I found, linked in an email (I think) a rather cute 3D printable design for a BBC Micro, so thought I might give it a go. My brother-in-law, Rob, was kind enough to bring me some wood coloured filament when he visited for the weekend last month; since we had plenty of filament left, he challenged me to do a similar one for the Dragon 32, which is another computer I hold dear from my teenage years.
The challenge was a tantalising one - especially since I've got at least one old Raspberry Pi model 1B lying around doing nothing. Perhaps I could design a case for it in the design of a Dragon 32, and then run an emulator on it that could actually recreate it.
I've been using Fusion 360 for a while, so I set to work with my digital calipers (an inexpensive essential for measuring up things to make in 3D) and, after having to redraft, I think it came out OK. I made it in three pieces - the base, the lid and a keyboard in black, and it turned out to be an exact 1:4 scale to the original.
I had to desolder the 26 pin GPIO header so it would fit - and indeed, make a hole in the lid to accommodate the capacitor, but it all fitted very nicely.
It wass a bit of a challenge to print the lid, since there were details on each face that would be lost due to the way 3D printers print; I ended up slicing it in Cura, and printed it on its left edge, using the tree support to support the right part at the top.
Here, then, is the finished product - not quite perfect, but I was pleased with how it turned out.
Here are the two in comparison:
The printable design can be found here: https://thangs.com/designer/zx85/3d-model/Dragon 32 case for Raspberry Pi 1B-952861
To get it running a Dragon 32 emulator, I downloaded and installed RetroPie on a convenient SD card. This is where it got a bit complicated, since there are a few bits to add to get it working.
- First, Retropie presumes that a game controller is being used; I tend to use the following key assignments to co-ordinate with the button pattern. The arrow keys correspond to the directions on the D-Pad. I tend to use the '1' key for menu and '2' for start.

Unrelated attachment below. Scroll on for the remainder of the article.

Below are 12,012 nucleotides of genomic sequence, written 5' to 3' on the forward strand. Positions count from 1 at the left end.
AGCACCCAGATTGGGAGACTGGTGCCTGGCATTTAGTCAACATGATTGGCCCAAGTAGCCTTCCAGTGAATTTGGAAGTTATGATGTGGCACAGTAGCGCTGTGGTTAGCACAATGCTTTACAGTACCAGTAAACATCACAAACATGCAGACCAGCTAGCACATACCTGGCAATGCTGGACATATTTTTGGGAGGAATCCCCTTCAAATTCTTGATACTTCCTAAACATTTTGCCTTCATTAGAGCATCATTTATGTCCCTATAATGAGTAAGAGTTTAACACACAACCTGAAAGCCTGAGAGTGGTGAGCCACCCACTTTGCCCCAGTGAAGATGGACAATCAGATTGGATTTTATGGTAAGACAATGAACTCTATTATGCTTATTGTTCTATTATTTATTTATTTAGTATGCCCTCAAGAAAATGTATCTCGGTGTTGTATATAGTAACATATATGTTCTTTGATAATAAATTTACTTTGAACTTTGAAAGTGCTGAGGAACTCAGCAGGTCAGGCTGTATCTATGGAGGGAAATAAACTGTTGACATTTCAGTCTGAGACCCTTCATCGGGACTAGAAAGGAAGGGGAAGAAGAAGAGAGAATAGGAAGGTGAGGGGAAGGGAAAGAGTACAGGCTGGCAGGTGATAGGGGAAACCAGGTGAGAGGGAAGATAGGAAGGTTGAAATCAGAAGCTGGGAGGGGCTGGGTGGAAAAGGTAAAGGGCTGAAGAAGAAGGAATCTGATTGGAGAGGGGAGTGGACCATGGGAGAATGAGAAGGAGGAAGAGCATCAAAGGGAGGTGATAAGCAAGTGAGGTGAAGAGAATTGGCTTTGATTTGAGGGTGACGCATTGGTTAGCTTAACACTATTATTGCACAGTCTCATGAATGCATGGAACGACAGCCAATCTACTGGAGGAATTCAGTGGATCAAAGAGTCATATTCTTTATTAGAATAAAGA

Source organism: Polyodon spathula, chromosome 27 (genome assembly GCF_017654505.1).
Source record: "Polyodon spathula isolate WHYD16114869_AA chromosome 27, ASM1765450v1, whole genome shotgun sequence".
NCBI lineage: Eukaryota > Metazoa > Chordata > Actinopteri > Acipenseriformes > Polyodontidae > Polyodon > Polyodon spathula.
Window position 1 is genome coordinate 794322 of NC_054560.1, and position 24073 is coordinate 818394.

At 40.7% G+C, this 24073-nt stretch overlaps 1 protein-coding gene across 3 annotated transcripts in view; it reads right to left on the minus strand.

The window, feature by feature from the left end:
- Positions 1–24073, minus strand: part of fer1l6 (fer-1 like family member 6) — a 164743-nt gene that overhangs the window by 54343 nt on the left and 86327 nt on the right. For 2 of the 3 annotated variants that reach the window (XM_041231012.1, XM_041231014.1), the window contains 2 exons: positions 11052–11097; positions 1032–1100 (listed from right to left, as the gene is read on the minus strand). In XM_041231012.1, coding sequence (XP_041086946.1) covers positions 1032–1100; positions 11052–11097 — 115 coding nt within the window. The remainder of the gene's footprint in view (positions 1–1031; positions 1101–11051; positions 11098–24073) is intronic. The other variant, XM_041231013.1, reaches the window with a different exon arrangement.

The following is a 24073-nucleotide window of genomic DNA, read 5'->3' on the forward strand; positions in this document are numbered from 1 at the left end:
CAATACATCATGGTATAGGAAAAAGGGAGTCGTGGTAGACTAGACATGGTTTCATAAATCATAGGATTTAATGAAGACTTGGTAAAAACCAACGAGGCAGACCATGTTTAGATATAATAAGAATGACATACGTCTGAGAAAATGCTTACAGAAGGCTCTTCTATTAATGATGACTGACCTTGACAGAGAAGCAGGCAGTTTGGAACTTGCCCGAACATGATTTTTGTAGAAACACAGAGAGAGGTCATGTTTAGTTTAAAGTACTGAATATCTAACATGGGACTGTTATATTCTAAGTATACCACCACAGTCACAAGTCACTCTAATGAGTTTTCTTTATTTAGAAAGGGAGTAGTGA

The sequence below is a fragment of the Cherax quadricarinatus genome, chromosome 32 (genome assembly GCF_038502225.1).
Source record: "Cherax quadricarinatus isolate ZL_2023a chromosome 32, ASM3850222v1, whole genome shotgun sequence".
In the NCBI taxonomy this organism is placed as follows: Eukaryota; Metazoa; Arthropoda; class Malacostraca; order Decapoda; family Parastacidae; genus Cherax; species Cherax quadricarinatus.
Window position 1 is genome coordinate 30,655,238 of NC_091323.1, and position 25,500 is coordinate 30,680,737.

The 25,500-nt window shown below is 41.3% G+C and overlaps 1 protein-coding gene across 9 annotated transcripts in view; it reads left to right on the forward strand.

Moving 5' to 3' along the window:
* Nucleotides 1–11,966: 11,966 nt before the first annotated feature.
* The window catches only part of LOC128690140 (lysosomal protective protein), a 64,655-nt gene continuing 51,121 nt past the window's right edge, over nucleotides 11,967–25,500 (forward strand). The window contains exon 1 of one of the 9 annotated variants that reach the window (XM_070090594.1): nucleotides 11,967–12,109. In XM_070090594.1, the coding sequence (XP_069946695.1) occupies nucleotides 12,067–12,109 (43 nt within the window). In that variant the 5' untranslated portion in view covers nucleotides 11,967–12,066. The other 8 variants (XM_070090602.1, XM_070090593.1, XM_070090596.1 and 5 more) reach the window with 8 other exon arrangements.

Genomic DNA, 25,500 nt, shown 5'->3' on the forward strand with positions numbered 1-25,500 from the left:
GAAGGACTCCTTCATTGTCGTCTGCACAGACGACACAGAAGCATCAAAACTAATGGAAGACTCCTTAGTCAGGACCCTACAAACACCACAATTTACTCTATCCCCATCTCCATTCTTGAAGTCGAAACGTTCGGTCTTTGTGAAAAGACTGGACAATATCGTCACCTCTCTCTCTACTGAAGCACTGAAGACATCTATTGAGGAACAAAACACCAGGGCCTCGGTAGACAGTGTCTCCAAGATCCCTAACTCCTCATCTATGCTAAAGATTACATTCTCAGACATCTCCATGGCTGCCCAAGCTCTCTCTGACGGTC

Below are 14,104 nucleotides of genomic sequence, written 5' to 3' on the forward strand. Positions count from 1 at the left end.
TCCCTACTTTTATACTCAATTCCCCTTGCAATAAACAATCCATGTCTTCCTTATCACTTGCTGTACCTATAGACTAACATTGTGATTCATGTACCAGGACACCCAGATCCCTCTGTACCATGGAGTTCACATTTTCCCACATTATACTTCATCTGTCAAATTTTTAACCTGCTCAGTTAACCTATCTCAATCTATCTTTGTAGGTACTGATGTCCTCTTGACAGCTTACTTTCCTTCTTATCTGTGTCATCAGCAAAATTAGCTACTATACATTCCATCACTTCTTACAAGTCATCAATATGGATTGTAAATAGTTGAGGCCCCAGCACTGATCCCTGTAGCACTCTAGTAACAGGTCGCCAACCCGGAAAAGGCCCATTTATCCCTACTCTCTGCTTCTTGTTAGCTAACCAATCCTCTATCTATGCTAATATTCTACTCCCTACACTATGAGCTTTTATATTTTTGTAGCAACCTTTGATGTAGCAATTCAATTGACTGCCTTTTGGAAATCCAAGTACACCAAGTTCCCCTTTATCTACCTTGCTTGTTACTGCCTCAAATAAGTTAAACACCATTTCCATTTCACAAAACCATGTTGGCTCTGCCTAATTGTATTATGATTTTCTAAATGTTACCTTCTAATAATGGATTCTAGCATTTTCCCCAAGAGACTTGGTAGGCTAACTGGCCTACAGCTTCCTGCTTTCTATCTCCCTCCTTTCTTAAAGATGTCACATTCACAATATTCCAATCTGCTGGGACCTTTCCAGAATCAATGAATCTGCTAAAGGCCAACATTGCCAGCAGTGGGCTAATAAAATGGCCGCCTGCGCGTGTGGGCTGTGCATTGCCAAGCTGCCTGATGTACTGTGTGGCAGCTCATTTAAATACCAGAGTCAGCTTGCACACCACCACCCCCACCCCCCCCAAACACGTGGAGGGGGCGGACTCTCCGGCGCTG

- It's necessary to overclock the Raspberry Pi 1B to get it to run at even close to an acceptable speed. This is done in
raspi-configin the RetroPie main menu, in the Performance options menu. I would recommend adding a heatsink to the CPU to prevent any issues with overheating
- After restarting, navigate to the RetroPie menu and choose RetroPie setup. Once it's loaded, choose Manage Packages, and then Manage Optional Packages. Scroll down to xroar and select it. This will install the required emulator for the Dragon 32. The scant documentation for this can be found in the RetroPie Docs site.
- Finally - and this is the tricky bit - you'll need to find the Dragon 32 BIOS ROM online and somehow copy it to the appropriate directory on the Raspberry Pi. I found it easiest to connect an ethernet cable to the Raspberry Pi and, from the command line (exit out of RetroPie to do this), copy it down to
/home/RetroPi/BIOSwith the wget command.
- If all has worked as expected, after a restart, there should be an extra menu item for Dragon 32. Then it's a case of downloading some cassette files to the
/home/RetroPie/roms/dragon32directory to be able to pick them. The easiest way to get to the BASIC prompt is to choose a game and hit CTRL-R. You can use CTRL-Q to quit to the games menu; more keyboard shortcuts can be found on the XRoar Dragon Emulator Manual page.
As you can see above, the old games work - obviously a game controller would be ideal to play the ones that require the analogue joystick and the sound isn't perfect, but it's been an interesting project, and a fun challenge!
I'll hopefully be publishing more blog posts about retro computers and things I've made very soon.